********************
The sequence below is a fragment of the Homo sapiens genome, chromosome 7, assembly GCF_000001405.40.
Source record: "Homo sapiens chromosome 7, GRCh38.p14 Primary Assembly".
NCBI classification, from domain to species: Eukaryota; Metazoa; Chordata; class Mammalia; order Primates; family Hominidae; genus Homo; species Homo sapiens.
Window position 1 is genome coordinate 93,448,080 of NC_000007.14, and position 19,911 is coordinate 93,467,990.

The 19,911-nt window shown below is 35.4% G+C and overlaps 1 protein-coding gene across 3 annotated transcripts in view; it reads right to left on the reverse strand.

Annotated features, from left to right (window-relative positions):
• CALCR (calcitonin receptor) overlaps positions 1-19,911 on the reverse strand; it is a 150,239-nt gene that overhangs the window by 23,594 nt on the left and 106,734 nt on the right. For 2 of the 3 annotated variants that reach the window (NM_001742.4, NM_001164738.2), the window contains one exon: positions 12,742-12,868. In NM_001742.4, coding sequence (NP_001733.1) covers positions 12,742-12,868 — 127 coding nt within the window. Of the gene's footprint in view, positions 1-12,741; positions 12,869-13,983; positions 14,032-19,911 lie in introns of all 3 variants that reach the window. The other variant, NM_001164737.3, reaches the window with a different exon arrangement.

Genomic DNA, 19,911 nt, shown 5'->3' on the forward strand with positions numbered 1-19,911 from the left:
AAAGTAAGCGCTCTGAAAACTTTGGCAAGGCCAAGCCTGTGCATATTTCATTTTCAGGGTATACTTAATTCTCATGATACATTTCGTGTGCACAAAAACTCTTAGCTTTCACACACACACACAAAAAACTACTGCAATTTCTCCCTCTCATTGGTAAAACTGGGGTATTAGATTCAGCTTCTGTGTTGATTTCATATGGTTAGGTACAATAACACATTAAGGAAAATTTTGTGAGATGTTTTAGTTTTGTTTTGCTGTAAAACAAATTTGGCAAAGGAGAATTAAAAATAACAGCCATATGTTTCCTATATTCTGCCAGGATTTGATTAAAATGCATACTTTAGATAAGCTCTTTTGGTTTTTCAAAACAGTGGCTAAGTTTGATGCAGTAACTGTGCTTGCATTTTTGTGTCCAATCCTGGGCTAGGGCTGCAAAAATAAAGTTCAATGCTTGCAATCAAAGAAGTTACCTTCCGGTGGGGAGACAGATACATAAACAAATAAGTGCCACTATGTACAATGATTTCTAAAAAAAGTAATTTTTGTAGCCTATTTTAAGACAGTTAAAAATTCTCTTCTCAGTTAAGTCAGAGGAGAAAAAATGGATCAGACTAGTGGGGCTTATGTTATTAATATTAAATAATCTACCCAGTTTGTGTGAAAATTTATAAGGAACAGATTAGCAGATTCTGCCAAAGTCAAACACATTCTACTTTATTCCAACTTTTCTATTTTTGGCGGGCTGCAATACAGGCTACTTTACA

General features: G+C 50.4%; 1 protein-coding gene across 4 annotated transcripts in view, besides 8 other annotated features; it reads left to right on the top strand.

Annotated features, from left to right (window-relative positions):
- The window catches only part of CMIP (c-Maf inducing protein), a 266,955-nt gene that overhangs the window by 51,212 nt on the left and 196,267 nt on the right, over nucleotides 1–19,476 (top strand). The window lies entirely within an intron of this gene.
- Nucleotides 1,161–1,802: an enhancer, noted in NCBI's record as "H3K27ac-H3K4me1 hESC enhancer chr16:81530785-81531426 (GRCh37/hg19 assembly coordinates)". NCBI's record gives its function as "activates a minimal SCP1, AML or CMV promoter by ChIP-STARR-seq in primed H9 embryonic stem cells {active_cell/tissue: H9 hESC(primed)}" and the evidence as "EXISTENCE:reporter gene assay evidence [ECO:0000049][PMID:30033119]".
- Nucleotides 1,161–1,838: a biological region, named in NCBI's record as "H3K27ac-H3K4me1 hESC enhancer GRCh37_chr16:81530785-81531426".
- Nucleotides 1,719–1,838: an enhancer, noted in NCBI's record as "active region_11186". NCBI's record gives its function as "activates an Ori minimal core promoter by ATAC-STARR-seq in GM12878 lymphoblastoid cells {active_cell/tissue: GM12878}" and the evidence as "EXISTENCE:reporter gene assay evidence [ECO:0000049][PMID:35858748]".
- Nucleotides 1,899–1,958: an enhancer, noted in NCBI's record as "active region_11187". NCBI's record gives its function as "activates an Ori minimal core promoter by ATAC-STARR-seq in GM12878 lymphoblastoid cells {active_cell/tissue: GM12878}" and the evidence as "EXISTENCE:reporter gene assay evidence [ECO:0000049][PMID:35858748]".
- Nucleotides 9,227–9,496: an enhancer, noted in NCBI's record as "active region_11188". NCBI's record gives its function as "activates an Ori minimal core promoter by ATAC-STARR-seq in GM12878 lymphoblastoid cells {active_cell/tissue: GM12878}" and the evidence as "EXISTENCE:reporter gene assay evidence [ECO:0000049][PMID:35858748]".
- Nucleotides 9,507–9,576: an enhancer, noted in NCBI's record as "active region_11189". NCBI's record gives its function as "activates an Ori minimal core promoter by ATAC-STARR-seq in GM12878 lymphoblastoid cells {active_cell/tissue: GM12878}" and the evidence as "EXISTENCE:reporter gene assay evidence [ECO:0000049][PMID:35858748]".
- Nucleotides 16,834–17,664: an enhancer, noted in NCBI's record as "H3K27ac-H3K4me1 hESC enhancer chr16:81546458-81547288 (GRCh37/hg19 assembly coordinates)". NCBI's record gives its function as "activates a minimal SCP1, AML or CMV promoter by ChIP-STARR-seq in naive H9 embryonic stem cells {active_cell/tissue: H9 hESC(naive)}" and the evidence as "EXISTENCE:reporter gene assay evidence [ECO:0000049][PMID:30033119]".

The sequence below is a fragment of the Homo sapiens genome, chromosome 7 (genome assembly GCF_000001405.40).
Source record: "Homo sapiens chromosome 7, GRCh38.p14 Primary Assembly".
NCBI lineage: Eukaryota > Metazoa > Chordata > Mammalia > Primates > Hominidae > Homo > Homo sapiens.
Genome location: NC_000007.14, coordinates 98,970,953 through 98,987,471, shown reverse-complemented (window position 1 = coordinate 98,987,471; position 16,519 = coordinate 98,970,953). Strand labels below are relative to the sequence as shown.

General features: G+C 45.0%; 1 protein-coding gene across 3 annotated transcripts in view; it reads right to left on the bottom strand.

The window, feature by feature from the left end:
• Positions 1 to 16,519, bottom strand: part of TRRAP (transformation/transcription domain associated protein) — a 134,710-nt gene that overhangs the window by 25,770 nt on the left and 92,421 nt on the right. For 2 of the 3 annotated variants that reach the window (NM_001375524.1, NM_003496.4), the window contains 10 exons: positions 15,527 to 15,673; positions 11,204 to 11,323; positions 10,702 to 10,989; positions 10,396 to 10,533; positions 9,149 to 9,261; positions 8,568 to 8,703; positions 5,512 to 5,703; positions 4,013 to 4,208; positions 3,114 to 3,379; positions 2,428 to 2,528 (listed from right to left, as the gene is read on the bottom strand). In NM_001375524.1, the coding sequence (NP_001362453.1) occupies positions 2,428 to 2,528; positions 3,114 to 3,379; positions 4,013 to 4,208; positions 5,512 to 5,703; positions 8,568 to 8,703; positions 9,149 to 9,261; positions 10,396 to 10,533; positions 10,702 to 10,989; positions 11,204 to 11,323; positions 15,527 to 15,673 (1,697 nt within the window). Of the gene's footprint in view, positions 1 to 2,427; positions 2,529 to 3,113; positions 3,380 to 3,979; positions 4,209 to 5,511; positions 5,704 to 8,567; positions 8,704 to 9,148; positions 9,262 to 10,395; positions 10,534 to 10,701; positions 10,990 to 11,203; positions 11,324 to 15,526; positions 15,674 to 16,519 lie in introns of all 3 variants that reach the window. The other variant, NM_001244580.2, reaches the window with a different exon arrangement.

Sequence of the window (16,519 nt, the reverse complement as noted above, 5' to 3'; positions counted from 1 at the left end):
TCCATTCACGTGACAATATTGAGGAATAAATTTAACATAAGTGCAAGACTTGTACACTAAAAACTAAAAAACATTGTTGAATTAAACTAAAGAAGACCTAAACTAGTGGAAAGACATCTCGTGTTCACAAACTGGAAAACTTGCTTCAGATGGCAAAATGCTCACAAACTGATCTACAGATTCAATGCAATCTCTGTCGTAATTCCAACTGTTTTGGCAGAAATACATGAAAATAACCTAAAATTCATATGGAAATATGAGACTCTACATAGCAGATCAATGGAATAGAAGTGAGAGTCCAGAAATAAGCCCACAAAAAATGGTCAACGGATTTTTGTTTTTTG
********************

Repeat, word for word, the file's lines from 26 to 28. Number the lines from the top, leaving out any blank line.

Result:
• Positions 1 to 16,519, bottom strand: part of TRRAP (transformation/transcription domain associated protein) — a 134,710-nt gene that overhangs the window by 25,770 nt on the left and 92,421 nt on the right. For 2 of the 3 annotated variants that reach the window (NM_001375524.1, NM_003496.4), the window contains 10 exons: positions 15,527 to 15,673; positions 11,204 to 11,323; positions 10,702 to 10,989; positions 10,396 to 10,533; positions 9,149 to 9,261; positions 8,568 to 8,703; positions 5,512 to 5,703; positions 4,013 to 4,208; positions 3,114 to 3,379; positions 2,428 to 2,528 (listed from right to left, as the gene is read on the bottom strand). In NM_001375524.1, the coding sequence (NP_001362453.1) occupies positions 2,428 to 2,528; positions 3,114 to 3,379; positions 4,013 to 4,208; positions 5,512 to 5,703; positions 8,568 to 8,703; positions 9,149 to 9,261; positions 10,396 to 10,533; positions 10,702 to 10,989; positions 11,204 to 11,323; positions 15,527 to 15,673 (1,697 nt within the window). Of the gene's footprint in view, positions 1 to 2,427; positions 2,529 to 3,113; positions 3,380 to 3,979; positions 4,209 to 5,511; positions 5,704 to 8,567; positions 8,704 to 9,148; positions 9,262 to 10,395; positions 10,534 to 10,701; positions 10,990 to 11,203; positions 11,324 to 15,526; positions 15,674 to 16,519 lie in introns of all 3 variants that reach the window. The other variant, NM_001244580.2, reaches the window with a different exon arrangement.

Sequence of the window (16,519 nt, the reverse complement as noted above, 5' to 3'; positions counted from 1 at the left end):
TCCATTCACGTGACAATATTGAGGAATAAATTTAACATAAGTGCAAGACTTGTACACTAAAAACTAAAAAACATTGTTGAATTAAACTAAAGAAGACCTAAACTAGTGGAAAGACATCTCGTGTTCACAAACTGGAAAACTTGCTTCAGATGGCAAAATGCTCACAAACTGATCTACAGATTCAATGCAATCTCTGTCGTAATTCCAACTGTTTTGGCAGAAATACATGAAAATAACCTAAAATTCATATGGAAATATGAGACTCTACATAGCAGATCAATGGAATAGAAGTGAGAGTCCAGAAATAAGCCCACAAAAAATGGTCAACGGATTTTTGTTTTTTG